The US Food and Drug Administration (FDA) has been considering the approval of AquAdvantage genetically modified (GM) salmon since 1993. After reviewing the research, which reportedly came from the salmons’ creator AquaBounty, the FDA concluded in 2012 that the fish was likely safe for human consumption and would not put the environment at risk.1
Three years and a public commentary later, the FDA has yet to make a final approval, and environmentalists and food-safety advocates alike have expressed serious concerns about unleashing GM food animals into the US – a decision no other country in the world has approved.
The GM salmon are engineered to grow about twice as fast as typical farm-raised salmon. This is achieved by inserting the DNA from two other fish, a growth-promoting gene from a Chinook salmon and a “promoter” gene from the eel-like ocean pout, which essentially keeps the growth hormone flowing 24/7, leading to eerily fast growth.
While a typical salmon might take up to 36 months to reach market size (and grow only in spurts during warm weather), AquaAdvantage GM salmon is ready for market in just 16 to 18 months.2
Since it grows so fast, it requires less food (by about 25 percent) over the course of its lifetime – and half of its feed is replaced with plants instead of fish, making them about 0.25 cents a pound cheaper to produce than conventional salmon.3 All of these “benefits” may come at a steep price, however, should one of these GM salmon escape into the wild…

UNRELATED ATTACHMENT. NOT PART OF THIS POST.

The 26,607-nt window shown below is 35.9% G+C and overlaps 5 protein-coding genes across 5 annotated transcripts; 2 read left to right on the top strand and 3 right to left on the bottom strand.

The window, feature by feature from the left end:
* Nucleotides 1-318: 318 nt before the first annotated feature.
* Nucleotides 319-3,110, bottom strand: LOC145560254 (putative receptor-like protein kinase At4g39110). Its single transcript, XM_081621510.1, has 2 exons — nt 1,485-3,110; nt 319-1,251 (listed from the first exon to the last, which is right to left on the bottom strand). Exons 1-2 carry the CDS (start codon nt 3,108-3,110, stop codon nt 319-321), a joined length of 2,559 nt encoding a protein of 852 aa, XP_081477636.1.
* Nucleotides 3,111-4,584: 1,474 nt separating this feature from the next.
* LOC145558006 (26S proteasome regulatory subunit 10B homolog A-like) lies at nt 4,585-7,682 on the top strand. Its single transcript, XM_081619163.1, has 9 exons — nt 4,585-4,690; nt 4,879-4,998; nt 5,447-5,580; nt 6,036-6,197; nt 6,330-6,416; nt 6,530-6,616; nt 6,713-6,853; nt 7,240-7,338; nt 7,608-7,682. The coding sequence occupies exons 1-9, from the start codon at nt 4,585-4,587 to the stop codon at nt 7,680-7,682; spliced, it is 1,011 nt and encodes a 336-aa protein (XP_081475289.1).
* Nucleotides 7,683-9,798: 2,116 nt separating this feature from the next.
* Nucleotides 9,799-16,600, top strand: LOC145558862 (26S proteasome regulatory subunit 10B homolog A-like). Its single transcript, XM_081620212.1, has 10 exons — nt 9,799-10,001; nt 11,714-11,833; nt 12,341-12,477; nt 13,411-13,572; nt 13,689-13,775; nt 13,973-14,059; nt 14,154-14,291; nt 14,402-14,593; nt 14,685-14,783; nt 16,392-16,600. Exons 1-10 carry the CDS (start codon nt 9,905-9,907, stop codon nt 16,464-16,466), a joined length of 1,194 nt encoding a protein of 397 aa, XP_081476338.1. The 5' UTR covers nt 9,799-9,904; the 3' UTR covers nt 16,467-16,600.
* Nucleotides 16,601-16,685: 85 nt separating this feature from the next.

What Would Happen if GM Salmon Make It into the Wild?
AquaBounty’s GM salmon would be grown in tanks on land with additional filters, screens, and netting used to block any drains or pipes that could provide an outlet into nearby waterways.
And female eggs will be sterilized prior to leaving the facility, using a process that has a 99.8 percent sterilization rate (which means 0.2 percent are still fertile).4 Nonetheless, AquaBounty therefore claims any escape into the wild is “virtually impossible.”5
But if history is any indicator of future of events, the GM salmon will one day find a way into the natural environment. We’re already seeing the unintended consequences of GM crops popping up where they’re not supposed to.
And “super weeds” and increasingly resistant pests are rapidly spreading and wreaking havoc across American farmland, while the human health concerns keep mounting.
When scientists take genetic modification even further, tinkering with genes in insects and animals, the consequences may be even steeper.
When a Purdue University computer model tracked the effects of releasing just 60 “Frankenfish” (GM salmon) into a population of 60,000, there was a complete extinction of the normal fish in just 40 fish generations…
George Leonard, writing for the National Geographic, also addressed the issue of escape potential with the following statement:6
“While this initial application to grow GE salmon is for land-based facilities, the prospect of even larger profits from growing GE salmon in the ocean will certainly create pressure for approval in these more environmentally risky [ocean pen] systems in the future.
The U.S. is poorly equipped to deal with this future scenario. In June 2011, NOAA Administrator Dr. Jane Lubchenco released a National Aquaculture Policy to guide how marine aquaculture proceeds in our ocean waters. While the policy includes some strong environmental provisions, it does not categorically prohibit the growing of GE fish in the ocean. It should…
Congress should work to pass Senator Mark Begich’s PEGASUS [Prevention of Escapement of Genetically Altered Salmon in the United States] Act or similar legislation that requires FDA to take the environmental risks seriously before approving GE fish. If Congress doesn’t act soon, the nation’s ocean may suffer from FDA’s efforts to chart a course for GE salmon.”